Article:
Consider this post a brief biography of two men, whose names were Bob and Frank. I knew them both, though they didn’t know each other; sadly, they both died this past month, only three days apart. They were unremarkable, unexceptional men, as measured by the skewed societal standards of celebrity or accomplishment. In reality, however, nothing could be further from the truth; both Bob and Frank held in common those ideals and characteristics that are the truest measure of the worth of a man.
Bob was born in Akron, Ohio in 1931; he was raised in the Christian faith, albeit in a stifling sect that demanded conformity from its members and the shunning of all outsiders, including other Christians. He owned his own construction business for a time, and built their first home for himself and his wife. He graduated from Kent State University with a degree in Chemistry and worked for the B.F. Goodrich Tire and Rubber Company. Ultimately, he found his church’s incursions into his family life far too invasive, and so bravely decided to move his wife and children away to Tucson in 1970. He worked as a polymer chemist for a local company until his retirement. Bob was my father in law; to me his single greatest achievement in life was his third child, of five, who would later become my wife.
Frank was born in Brooklyn in 1951, to a mother that didn’t want him; she gave him to her sister to raise. His was a troubled childhood, bounced around between mother and aunt, neither of whom provided the best of care. He quit school at the age of fifteen and began to abuse drugs and alcohol. Later he joined the air force, and met a man who introduced him to Jesus Christ. Frank became a physical therapist, married a special woman and together they had four strapping lads and one lovely daughter. Frank was a friend, whose younger children attended homeschool groups and later Christian high school with my children. Most recently, he mentored and counseled my son (at Sam’s request) with respect to being a good husband for his future bride.
Within days of Sam’s wedding and of each other both men became ill and were rushed to the intensive care unit at Tucson Medical Center. Bob had contracted pneumonia; doctors soon discovered that his swallow reflex was so weak he was aspirating – food and liquids were being drawn into his lungs. A feeding tube was installed in his abdomen so he could be fed. Frank was admitted suffering from a blood disorder; in addition, there was an underlying diagnosis of bone cancer. In both cases, doctors did what they could, and eventually both men were sent to hospice within days of each other.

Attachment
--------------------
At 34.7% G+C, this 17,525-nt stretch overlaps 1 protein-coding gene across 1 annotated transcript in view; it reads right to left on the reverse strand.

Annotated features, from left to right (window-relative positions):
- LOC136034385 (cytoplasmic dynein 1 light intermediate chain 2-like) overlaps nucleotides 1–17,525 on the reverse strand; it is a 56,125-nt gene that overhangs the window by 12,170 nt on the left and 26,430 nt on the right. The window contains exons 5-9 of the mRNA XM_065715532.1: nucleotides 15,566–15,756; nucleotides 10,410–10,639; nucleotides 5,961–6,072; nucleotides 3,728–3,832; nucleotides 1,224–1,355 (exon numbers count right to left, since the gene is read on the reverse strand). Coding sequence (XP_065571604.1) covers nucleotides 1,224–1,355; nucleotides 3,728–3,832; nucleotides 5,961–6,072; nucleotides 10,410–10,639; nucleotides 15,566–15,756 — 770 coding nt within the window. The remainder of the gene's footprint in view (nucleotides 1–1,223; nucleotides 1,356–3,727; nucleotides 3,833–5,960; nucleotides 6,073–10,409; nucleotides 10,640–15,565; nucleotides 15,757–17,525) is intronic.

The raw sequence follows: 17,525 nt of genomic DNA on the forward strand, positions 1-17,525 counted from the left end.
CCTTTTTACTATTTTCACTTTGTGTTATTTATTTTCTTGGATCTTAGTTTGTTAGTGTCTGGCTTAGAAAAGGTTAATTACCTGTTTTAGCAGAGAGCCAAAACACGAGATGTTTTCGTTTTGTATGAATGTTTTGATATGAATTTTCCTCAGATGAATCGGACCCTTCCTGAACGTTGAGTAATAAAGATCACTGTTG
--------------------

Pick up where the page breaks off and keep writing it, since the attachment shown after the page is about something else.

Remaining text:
Frank died on August 21. Bob, though he had briefly rallied, faltered and passed on August 24. In life, neither had sought nor achieved fame at any level; no one who didn’t know them personally will regard their passing. Both provided well for their families, but neither man possessed great wealth. Their legacies, however, are far greater than those of the merely rich and famous, because both men lived as God would have men live.
Both Frank and Bob loved the Lord. Frank was the more unabashed of the two; spend any time with him, and he would soon know where you stood on matters of faith. My son found great encouragement from Frank’s premarital counseling, and had sought him out for his example. Bob took delight in the Word; as he lay distressed in his hospital bed, it was Psalms and verses read by his children and grandchildren that gave him comfort.
Each man took great delight in his family. Though even the most deviant among us can claim to love his own, few can say their happiness and personal definition depended almost solely upon them. Both men loved their wives deeply; Frank for over thirty five years and Bob for over sixty. Each of these men’s children grew confidently in the security of knowing they enjoyed the complete love and devotion of their fathers. Both Bob and Frank radiated contentment and joy while in the presence of their respective families.
Perhaps the most impressive quality inherent in both men was their humility. Though each were brilliant, thoughtful, engaging and quick-witted men, both Bob and Frank were content to defer to others in conversation and were genuinely interested in the lives of those with whom they were engaged. Often, over the raised voices, laughter and interruptions of a large family sharing stories around the dinner table, I would see Bob sitting quietly, smiling broadly and laughing silently as he watched his wife and children interact. On more than one occasion I found myself telling Frank more than I would have him know; I have no doubt that many others who have known him would say the same. How did he do that?
The families of both men are grieving; we have lost the very foundations upon which our relationships are built. We are deprived, as though things cherished but oft taken for granted are stolen forever. Typical of God’s grace, however, as we watched them slowly being taken from us, a sense of peace and acceptance settled in. We became aware that He was and always is in control, and that two men who were fully vested and faithful in life, at its end clinging to it solely for our sake, were freed to relinquish it and take their inheritance in the kingdom of Heaven. And now, for all our sadness, how great their joy!